Humble Pride

TW said he was challenged by much of Philosophical Reflections but thought it often arose from unproven assumptions, and he was finally prompted to write by my comments on pride vs humility.

He disagreed that humility means “grovelling in the dirt, and said it means knowing your true position in the universe: thus, Cicero was “humble” when he claimed to be the greatest speaker in Rome, because he was! TW stated that humility is an essential virtue, and the danger of not being humble is pride; and without realistic self-assessment, people arrogantly over-rate their value and lose all sense of truth, so that pride is not the mother of all virtues but makes them impossible.

TW (Tableaus, September 1994) took me to task for taking humility to task in Philosophical Reflections 12: The Good Life.

While I welcome specific criticisms, saying that my arguments “often arise from unproven assumptions” doesn’t allow much scope for reply. So my response is the one appropriate to a flat assertion: a flat denial! I must admit that I occasionally throw in provocative assertions without explicit proof in a (generally futile!) attempt to provoke a response, but in my humble opinion all of them can be proved!

OK, maybe I was a bit harsh on humility. There are meanings of humility which are virtuous. A “realistic self-assessment” is certainly a good thing. So is the recognition that you are not infallible: one of the foundations of the virtue of tolerance.

However, my understanding of the history of humility as a virtue is that it means rather more than that. One must have a realistic view of one’s worth and realise that it isn’t much. Look at the Christian doctrine of “original sin”: that man is sinful by nature , a slave to his base desires, and unworthy of anything except the wrath of God. The essence of humility is not realistic self-assessment (why is that not “pride”? ), but: “I am not great”, “I am unworthy”, “man is incapable of perfection”, “no matter what you achieve, you are still merely a man”, “only God is good”, “we do not presume to come to this thy table, merciful Lord, trusting in our own righteousness”, “who do you think you are?”, “the sin of hubris”.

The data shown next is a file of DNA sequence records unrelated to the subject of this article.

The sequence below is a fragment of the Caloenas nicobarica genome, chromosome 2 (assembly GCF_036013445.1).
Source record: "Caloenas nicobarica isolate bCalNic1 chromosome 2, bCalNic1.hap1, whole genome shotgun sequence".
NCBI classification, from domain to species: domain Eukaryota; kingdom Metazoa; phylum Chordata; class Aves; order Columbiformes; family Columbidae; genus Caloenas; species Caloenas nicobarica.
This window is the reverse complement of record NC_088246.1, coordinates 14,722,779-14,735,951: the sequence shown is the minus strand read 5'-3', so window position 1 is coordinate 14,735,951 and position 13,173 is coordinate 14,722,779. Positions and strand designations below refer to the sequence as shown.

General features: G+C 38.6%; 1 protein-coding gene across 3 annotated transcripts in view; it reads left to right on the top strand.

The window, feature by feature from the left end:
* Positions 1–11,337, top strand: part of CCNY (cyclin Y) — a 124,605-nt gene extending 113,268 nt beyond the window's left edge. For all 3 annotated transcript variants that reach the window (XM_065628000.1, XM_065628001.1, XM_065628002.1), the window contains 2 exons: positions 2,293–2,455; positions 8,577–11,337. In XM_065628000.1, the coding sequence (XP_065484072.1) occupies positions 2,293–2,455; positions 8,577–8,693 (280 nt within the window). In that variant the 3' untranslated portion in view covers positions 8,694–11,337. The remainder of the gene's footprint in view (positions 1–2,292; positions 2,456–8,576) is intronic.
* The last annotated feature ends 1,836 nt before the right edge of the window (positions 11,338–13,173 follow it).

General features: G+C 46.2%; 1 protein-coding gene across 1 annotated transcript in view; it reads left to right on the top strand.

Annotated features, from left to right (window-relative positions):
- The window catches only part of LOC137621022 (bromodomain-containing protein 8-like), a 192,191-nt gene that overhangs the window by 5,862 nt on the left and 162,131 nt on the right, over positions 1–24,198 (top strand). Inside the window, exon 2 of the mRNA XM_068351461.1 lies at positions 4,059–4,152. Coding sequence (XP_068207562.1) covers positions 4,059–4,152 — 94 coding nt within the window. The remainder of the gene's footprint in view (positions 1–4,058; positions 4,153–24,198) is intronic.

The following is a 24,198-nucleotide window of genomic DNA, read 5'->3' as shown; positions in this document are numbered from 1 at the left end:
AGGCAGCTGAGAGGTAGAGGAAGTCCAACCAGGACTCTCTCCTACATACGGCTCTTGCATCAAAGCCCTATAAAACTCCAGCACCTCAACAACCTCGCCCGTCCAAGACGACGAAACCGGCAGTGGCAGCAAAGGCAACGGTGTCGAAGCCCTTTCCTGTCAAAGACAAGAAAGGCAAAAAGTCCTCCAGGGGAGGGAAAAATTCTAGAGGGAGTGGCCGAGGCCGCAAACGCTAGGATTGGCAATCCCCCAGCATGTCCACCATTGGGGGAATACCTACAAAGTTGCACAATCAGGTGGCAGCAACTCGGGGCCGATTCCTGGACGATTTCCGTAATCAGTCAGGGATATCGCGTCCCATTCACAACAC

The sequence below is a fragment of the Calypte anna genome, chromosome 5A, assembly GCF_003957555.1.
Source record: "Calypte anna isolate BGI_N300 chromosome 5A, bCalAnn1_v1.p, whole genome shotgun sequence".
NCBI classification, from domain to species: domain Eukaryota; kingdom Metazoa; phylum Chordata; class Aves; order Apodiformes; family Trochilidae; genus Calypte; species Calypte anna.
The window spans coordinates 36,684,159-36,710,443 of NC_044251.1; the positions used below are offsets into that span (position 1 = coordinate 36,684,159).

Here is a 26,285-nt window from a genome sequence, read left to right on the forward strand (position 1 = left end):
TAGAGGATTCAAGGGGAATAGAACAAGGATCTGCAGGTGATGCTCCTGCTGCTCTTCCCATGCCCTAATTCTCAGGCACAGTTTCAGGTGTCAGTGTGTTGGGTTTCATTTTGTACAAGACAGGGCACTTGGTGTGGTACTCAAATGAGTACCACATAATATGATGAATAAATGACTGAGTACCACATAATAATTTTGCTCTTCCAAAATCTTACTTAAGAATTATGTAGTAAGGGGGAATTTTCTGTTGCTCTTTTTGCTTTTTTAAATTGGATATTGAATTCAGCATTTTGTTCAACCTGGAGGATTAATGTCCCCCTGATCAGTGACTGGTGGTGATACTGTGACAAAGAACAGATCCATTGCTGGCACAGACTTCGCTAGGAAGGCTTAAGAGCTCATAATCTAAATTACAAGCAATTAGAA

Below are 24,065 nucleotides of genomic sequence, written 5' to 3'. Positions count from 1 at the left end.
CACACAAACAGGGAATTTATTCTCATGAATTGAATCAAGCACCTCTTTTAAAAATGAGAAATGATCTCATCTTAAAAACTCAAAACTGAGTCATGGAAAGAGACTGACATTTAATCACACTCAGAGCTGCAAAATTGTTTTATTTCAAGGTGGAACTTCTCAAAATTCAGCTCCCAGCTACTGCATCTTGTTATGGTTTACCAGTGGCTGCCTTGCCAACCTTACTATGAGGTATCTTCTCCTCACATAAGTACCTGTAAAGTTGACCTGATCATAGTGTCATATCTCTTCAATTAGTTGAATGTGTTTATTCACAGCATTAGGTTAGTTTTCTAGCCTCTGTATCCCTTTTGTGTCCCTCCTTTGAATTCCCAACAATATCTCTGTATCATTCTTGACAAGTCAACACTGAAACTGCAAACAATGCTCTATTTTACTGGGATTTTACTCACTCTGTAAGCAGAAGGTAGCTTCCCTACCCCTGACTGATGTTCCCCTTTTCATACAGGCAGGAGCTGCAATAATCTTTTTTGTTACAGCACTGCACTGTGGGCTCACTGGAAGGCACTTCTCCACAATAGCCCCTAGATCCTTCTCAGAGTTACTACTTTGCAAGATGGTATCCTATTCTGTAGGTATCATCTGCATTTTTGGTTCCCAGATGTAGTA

To state my case explicitly: on the basis of how the words are used and why people damn or praise them, the essence of humility is an assumption or feeling of unworthiness , and the essence of pride is one of worthiness . And it is by these essences that I include humility as a vice despite its good meanings, and pride as a virtue despite its bad meanings. It is worthiness that is good for our lives: feeling, seeking and being worthy of living: the value of self-esteem and the virtue of pride.

Note that pride in the sense of self-esteem is a value to be sought, not a virtue to be practised: and like all values, it must be earned. And it cannot be earned without rational, realistic self-assessment: and acceptance of both the possibility and necessity of earning it, which is the virtue of pride. The answer to the danger of arrogance is not unworthiness-as-virtue, but rationality . Rationality is the foundation of all virtues, including truth and pride, and is the defence against all vices, including arrogance.

Finally, consider this: “My philosophy, in essence, is the concept of man as a heroic being, with his own happiness as the moral purpose of his life, with productive achievement as his noblest activity, and reason as his only absolute” (Ayn Rand). I don’t think “humble” is how one would naturally describe that magnificent statement. They are proud words.

© 1994, 1996 Robin Craig: first published in TableAus.